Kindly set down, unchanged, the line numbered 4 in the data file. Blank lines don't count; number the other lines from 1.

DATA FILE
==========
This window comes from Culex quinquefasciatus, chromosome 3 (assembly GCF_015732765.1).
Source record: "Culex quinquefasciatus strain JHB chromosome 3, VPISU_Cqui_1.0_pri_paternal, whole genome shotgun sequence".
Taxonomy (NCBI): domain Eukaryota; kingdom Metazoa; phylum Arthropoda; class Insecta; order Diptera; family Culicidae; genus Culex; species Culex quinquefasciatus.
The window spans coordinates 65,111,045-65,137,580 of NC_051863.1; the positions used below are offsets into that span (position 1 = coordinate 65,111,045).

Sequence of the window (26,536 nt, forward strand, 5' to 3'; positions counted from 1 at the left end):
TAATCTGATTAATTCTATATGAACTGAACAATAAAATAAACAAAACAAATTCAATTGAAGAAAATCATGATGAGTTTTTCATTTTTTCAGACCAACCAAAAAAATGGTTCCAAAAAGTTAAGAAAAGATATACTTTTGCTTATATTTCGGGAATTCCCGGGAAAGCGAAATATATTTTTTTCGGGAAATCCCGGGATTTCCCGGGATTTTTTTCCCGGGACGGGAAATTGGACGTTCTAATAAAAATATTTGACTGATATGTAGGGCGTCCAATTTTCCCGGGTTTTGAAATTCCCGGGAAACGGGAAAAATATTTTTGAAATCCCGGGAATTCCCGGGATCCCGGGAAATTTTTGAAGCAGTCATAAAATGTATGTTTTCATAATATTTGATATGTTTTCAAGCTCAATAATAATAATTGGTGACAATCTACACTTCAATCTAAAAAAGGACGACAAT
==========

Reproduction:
The window spans coordinates 65,111,045-65,137,580 of NC_051863.1; the positions used below are offsets into that span (position 1 = coordinate 65,111,045).